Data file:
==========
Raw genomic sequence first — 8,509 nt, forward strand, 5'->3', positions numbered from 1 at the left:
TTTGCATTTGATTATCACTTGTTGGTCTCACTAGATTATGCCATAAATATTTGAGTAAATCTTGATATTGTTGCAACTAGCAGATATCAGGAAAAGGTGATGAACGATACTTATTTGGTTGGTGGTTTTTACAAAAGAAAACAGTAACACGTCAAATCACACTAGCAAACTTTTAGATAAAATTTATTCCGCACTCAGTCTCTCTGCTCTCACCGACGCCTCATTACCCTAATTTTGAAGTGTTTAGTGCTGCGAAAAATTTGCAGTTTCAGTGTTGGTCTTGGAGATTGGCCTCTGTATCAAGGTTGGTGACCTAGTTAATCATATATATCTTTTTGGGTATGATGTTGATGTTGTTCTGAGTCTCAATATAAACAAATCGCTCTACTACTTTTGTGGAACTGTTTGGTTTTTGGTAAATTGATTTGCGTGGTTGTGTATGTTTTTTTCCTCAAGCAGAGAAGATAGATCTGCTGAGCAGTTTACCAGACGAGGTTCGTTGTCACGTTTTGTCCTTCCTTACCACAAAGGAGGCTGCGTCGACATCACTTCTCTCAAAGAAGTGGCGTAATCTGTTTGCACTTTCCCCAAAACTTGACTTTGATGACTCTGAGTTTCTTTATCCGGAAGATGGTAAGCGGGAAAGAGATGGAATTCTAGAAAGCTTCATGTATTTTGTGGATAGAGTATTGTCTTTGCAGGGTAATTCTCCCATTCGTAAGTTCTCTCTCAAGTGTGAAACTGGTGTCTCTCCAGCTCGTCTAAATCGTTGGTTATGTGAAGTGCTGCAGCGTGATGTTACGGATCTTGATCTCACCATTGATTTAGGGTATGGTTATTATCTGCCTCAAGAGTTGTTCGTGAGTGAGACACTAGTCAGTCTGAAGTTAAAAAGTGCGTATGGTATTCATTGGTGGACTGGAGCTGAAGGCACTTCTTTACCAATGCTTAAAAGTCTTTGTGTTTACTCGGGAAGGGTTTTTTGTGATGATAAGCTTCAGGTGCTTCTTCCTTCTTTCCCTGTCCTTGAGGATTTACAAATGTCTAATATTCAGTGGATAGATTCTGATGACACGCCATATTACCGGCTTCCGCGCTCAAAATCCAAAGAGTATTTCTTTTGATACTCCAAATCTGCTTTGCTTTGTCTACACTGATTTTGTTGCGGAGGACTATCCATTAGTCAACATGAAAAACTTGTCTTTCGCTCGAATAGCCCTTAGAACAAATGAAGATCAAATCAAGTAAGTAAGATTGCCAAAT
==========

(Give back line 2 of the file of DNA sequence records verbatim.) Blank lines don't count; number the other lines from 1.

TTTGCATTTGATTATCACTTGTTGGTCTCACTAGATTATGCCATAAATATTTGAGTAAATCTTGATATTGTTGCAACTAGCAGATATCAGGAAAAGGTGATGAACGATACTTATTTGGTTGGTGGTTTTTACAAAAGAAAACAGTAACACGTCAAATCACACTAGCAAACTTTTAGATAAAATTTATTCCGCACTCAGTCTCTCTGCTCTCACCGACGCCTCATTACCCTAATTTTGAAGTGTTTAGTGCTGCGAAAAATTTGCAGTTTCAGTGTTGGTCTTGGAGATTGGCCTCTGTATCAAGGTTGGTGACCTAGTTAATCATATATATCTTTTTGGGTATGATGTTGATGTTGTTCTGAGTCTCAATATAAACAAATCGCTCTACTACTTTTGTGGAACTGTTTGGTTTTTGGTAAATTGATTTGCGTGGTTGTGTATGTTTTTTTCCTCAAGCAGAGAAGATAGATCTGCTGAGCAGTTTACCAGACGAGGTTCGTTGTCACGTTTTGTCCTTCCTTACCACAAAGGAGGCTGCGTCGACATCACTTCTCTCAAAGAAGTGGCGTAATCTGTTTGCACTTTCCCCAAAACTTGACTTTGATGACTCTGAGTTTCTTTATCCGGAAGATGGTAAGCGGGAAAGAGATGGAATTCTAGAAAGCTTCATGTATTTTGTGGATAGAGTATTGTCTTTGCAGGGTAATTCTCCCATTCGTAAGTTCTCTCTCAAGTGTGAAACTGGTGTCTCTCCAGCTCGTCTAAATCGTTGGTTATGTGAAGTGCTGCAGCGTGATGTTACGGATCTTGATCTCACCATTGATTTAGGGTATGGTTATTATCTGCCTCAAGAGTTGTTCGTGAGTGAGACACTAGTCAGTCTGAAGTTAAAAAGTGCGTATGGTATTCATTGGTGGACTGGAGCTGAAGGCACTTCTTTACCAATGCTTAAAAGTCTTTGTGTTTACTCGGGAAGGGTTTTTTGTGATGATAAGCTTCAGGTGCTTCTTCCTTCTTTCCCTGTCCTTGAGGATTTACAAATGTCTAATATTCAGTGGATAGATTCTGATGACACGCCATATTACCGGCTTCCGCGCTCAAAATCCAAAGAGTATTTCTTTTGATACTCCAAATCTGCTTTGCTTTGTCTACACTGATTTTGTTGCGGAGGACTATCCATTAGTCAACATGAAAAACTTGTCTTTCGCTCGAATAGCCCTTAGAACAAATGAAGATCAAATCAAGTAAGTAAGATTGCCAAAT